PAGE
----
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Introduction

The Commission on Public Integrity, created in 2007 with the merger of the State Ethics Commission and the Temporary State Commission on Lobbying, completed its first full year of operation in 2008.

The Commission devoted significant time to the so-called Troopergate investigation, which examined the alleged misuse of the State police by senior government officials. Two individuals admitted violating the Public Officers Law and two others are at various stages in the hearing process. The Commission was the only entity investigating the matter to charge anyone with violating the law, and was the first to put all of the thousands of pages of relevant investigative documents and transcripts of testimony of all twenty witnesses on-line so that the public could review the evidence. More information about this investigation and others can be found in the “Investigations” section of this report.

This report also notes changes in lobbying activities from 2007 to 2008. In 2008, the number of lobbyists increased 24 percent and the number of clients went up 27 percent. The number of bills before the legislature rose 14 percent and the number of lobbyists active in procurement at the State and local levels went up 49 percent. Although total spending by the top 25 lobbyists went up 10 percent, the amount of total money spent on lobbying increased just 2 percent. The number of rules, regulations and rates pending before State agencies, on which lobbyists were employed, rose 4 percent.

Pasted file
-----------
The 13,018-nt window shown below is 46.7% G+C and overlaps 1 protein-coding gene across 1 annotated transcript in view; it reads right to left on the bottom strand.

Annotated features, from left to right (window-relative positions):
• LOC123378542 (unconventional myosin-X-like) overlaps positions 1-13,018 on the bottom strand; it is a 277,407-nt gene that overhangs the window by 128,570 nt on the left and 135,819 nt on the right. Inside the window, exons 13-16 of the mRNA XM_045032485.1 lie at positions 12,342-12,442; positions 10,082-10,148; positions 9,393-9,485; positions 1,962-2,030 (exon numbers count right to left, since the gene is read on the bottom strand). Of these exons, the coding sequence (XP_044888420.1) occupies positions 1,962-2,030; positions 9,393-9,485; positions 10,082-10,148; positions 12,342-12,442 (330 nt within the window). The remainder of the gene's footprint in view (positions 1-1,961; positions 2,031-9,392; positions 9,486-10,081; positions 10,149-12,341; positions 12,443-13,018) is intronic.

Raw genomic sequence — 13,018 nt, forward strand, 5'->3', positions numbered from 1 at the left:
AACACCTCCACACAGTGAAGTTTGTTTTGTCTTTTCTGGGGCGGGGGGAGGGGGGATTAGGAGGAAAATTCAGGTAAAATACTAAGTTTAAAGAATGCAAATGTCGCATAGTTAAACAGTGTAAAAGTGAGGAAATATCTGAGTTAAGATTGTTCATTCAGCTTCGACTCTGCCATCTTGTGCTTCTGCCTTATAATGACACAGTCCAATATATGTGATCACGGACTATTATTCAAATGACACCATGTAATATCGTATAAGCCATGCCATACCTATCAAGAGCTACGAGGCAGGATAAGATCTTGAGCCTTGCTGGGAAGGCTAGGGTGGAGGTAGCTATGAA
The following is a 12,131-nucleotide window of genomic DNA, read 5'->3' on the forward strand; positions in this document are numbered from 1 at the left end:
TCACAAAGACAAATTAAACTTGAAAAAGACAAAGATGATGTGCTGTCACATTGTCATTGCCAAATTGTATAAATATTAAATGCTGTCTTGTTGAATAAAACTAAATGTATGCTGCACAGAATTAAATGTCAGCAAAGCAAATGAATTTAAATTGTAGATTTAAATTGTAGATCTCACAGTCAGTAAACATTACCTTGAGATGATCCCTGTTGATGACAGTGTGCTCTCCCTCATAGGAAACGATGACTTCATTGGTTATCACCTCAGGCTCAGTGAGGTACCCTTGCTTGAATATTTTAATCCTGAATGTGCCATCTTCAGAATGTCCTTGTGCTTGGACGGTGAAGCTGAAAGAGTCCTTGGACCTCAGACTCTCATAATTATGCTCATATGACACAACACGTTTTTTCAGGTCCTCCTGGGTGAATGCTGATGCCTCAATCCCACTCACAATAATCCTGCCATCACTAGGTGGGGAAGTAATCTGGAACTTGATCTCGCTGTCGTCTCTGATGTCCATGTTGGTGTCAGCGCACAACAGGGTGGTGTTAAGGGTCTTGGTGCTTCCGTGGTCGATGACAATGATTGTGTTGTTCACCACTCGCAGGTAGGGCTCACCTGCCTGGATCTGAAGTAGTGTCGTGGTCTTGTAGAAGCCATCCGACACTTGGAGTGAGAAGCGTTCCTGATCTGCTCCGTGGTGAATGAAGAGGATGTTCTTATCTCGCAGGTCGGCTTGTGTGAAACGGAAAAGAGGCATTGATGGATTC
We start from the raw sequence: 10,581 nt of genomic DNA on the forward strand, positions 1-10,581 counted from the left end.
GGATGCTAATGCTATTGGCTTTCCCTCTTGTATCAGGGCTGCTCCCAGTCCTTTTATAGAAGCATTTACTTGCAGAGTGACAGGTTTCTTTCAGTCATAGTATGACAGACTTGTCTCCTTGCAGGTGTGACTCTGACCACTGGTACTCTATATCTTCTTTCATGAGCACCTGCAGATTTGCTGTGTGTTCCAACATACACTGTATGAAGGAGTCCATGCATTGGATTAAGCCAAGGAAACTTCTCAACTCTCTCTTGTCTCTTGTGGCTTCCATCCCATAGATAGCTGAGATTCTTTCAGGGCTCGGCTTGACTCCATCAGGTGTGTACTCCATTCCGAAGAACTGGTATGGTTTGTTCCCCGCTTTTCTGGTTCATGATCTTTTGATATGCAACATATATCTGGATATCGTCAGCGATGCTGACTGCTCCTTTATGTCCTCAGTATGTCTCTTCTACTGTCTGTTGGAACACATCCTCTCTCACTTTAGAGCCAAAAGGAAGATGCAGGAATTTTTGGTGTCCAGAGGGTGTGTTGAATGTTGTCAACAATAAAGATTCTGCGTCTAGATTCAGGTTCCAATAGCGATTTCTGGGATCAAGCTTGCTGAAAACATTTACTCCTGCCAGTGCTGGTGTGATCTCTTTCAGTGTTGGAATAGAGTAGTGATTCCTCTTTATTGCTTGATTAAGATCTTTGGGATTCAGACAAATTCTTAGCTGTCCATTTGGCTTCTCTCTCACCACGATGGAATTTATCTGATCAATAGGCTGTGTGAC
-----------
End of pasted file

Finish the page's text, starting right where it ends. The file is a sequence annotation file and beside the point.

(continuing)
The names on the list of top ten lobbyists, ranked by total compensation, did not change from the previous year, although the order did. However, only six of the names on the list of top ten clients and public corporations ranked by total lobbying expenses in 2007 remained on the list in 2008.

Continuing its mission of advising State employees, the Commission issued more than 150 written opinions, more than any year since 2003. In addition, staff conducted numerous training sessions and other meetings that are described in the section on outreach and education.

Consistent with its efforts to maintain its independence, the Commission became operationally independent of the Department of State, which had provided personnel, purchasing and information technology support in the past.

Like other State agencies, the Commission has had to perform its work with an increasingly restrictive budget, leading to cutbacks in travel and personnel. We have adjusted to these fiscal realities while continuing to fulfill our responsibilities as required by law.

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